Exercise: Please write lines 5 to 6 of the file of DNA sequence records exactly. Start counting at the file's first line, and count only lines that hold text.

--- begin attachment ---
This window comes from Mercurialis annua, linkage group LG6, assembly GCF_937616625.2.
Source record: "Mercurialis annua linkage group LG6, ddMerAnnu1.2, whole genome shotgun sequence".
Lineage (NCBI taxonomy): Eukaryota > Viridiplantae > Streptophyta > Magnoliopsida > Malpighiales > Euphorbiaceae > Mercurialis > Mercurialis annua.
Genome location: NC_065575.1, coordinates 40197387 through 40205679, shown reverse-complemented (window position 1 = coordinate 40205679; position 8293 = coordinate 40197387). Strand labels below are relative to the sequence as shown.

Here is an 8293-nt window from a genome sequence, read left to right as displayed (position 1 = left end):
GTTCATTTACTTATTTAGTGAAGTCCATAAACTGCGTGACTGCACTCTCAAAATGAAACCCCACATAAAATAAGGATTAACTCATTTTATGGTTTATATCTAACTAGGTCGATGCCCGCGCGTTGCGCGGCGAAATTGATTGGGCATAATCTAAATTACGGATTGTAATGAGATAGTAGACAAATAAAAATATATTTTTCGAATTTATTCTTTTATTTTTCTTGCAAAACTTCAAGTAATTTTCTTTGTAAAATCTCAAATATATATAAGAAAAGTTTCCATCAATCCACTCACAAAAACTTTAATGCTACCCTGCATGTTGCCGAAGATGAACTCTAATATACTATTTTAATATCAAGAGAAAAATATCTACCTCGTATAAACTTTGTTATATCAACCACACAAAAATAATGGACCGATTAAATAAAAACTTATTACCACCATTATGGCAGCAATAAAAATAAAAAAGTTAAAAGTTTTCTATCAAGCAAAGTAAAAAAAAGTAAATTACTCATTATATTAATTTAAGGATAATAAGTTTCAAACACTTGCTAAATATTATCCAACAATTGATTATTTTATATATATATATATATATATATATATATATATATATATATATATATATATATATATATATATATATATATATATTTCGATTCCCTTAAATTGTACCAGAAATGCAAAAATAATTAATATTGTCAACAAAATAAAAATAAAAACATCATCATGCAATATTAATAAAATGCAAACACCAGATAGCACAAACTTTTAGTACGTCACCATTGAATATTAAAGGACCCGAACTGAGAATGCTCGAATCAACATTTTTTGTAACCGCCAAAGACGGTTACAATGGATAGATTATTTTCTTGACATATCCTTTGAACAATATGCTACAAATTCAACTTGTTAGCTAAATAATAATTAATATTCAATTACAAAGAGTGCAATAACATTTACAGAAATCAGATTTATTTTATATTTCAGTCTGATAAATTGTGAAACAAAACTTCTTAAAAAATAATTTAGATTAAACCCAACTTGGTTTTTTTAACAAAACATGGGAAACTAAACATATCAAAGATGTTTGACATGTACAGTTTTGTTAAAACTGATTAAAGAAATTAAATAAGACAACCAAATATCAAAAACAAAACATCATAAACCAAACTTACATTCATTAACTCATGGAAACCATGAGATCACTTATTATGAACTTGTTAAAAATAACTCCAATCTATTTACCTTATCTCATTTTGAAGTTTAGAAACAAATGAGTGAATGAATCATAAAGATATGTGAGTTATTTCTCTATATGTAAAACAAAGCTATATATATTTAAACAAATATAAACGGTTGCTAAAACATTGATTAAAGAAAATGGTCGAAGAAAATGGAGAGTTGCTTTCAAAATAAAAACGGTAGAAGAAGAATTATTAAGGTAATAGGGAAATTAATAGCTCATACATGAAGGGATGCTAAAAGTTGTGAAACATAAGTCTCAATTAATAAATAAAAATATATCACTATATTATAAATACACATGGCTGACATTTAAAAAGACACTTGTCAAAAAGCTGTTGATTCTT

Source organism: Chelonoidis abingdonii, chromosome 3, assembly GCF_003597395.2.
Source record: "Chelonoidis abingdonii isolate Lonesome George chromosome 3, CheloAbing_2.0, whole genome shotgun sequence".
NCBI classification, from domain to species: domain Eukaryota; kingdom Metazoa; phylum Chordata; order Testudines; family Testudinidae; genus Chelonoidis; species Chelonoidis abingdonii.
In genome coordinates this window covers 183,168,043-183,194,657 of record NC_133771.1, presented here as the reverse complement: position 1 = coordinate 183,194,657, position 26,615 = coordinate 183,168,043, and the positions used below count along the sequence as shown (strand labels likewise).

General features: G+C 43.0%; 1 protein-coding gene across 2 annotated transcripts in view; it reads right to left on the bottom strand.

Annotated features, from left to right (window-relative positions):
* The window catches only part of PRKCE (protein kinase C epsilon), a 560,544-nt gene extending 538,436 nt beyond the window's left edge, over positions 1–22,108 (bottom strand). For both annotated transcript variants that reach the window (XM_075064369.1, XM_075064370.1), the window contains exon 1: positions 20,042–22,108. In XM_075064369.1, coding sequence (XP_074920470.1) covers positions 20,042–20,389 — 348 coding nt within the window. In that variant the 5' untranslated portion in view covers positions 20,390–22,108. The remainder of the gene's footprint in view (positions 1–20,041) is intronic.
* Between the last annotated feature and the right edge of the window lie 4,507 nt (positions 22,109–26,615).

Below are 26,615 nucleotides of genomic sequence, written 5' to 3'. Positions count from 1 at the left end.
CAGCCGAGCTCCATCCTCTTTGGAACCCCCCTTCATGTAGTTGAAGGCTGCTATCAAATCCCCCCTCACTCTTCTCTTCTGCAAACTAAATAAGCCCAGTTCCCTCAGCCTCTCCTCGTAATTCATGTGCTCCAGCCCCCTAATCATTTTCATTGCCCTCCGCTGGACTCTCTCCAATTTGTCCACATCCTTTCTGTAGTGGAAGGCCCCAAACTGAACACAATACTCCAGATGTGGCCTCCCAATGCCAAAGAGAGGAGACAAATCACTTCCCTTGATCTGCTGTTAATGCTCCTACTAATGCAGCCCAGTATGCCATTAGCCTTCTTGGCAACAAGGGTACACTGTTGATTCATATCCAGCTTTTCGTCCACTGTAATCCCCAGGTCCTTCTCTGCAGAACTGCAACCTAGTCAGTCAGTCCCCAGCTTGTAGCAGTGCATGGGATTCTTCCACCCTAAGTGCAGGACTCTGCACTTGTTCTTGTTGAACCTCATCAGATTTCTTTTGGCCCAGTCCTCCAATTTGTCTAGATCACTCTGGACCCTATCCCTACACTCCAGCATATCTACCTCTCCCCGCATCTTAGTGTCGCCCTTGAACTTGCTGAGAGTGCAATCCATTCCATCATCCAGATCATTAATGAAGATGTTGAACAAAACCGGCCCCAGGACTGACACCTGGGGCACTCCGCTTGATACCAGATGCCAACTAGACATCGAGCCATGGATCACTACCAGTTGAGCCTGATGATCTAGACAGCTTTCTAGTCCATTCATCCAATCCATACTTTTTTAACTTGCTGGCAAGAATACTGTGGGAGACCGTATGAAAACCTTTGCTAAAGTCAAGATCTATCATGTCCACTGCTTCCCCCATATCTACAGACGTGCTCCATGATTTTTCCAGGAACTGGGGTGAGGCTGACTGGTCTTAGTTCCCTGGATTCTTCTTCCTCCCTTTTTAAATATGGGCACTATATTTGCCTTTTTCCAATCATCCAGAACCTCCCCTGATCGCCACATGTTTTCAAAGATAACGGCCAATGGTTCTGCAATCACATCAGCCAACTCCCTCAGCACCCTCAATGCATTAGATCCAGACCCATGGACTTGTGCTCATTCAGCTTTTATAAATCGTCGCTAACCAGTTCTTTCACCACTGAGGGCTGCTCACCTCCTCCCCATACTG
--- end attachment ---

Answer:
Here is an 8293-nt window from a genome sequence, read left to right as displayed (position 1 = left end):
GTTCATTTACTTATTTAGTGAAGTCCATAAACTGCGTGACTGCACTCTCAAAATGAAACCCCACATAAAATAAGGATTAACTCATTTTATGGTTTATATCTAACTAGGTCGATGCCCGCGCGTTGCGCGGCGAAATTGATTGGGCATAATCTAAATTACGGATTGTAATGAGATAGTAGACAAATAAAAATATATTTTTCGAATTTATTCTTTTATTTTTCTTGCAAAACTTCAAGTAATTTTCTTTGTAAAATCTCAAATATATATAAGAAAAGTTTCCATCAATCCACTCACAAAAACTTTAATGCTACCCTGCATGTTGCCGAAGATGAACTCTAATATACTATTTTAATATCAAGAGAAAAATATCTACCTCGTATAAACTTTGTTATATCAACCACACAAAAATAATGGACCGATTAAATAAAAACTTATTACCACCATTATGGCAGCAATAAAAATAAAAAAGTTAAAAGTTTTCTATCAAGCAAAGTAAAAAAAAGTAAATTACTCATTATATTAATTTAAGGATAATAAGTTTCAAACACTTGCTAAATATTATCCAACAATTGATTATTTTATATATATATATATATATATATATATATATATATATATATATATATATATATATATATATATATATATATATATTTCGATTCCCTTAAATTGTACCAGAAATGCAAAAATAATTAATATTGTCAACAAAATAAAAATAAAAACATCATCATGCAATATTAATAAAATGCAAACACCAGATAGCACAAACTTTTAGTACGTCACCATTGAATATTAAAGGACCCGAACTGAGAATGCTCGAATCAACATTTTTTGTAACCGCCAAAGACGGTTACAATGGATAGATTATTTTCTTGACATATCCTTTGAACAATATGCTACAAATTCAACTTGTTAGCTAAATAATAATTAATATTCAATTACAAAGAGTGCAATAACATTTACAGAAATCAGATTTATTTTATATTTCAGTCTGATAAATTGTGAAACAAAACTTCTTAAAAAATAATTTAGATTAAACCCAACTTGGTTTTTTTAACAAAACATGGGAAACTAAACATATCAAAGATGTTTGACATGTACAGTTTTGTTAAAACTGATTAAAGAAATTAAATAAGACAACCAAATATCAAAAACAAAACATCATAAACCAAACTTACATTCATTAACTCATGGAAACCATGAGATCACTTATTATGAACTTGTTAAAAATAACTCCAATCTATTTACCTTATCTCATTTTGAAGTTTAGAAACAAATGAGTGAATGAATCATAAAGATATGTGAGTTATTTCTCTATATGTAAAACAAAGCTATATATATTTAAACAAATATAAACGGTTGCTAAAACATTGATTAAAGAAAATGGTCGAAGAAAATGGAGAGTTGCTTTCAAAATAAAAACGGTAGAAGAAGAATTATTAAGGTAATAGGGAAATTAATAGCTCATACATGAAGGGATGCTAAAAGTTGTGAAACATAAGTCTCAATTAATAAATAAAAATATATCACTATATTATAAATACACATGGCTGACATTTAAAAAGACACTTGTCAAAAAGCTGTTGATTCTT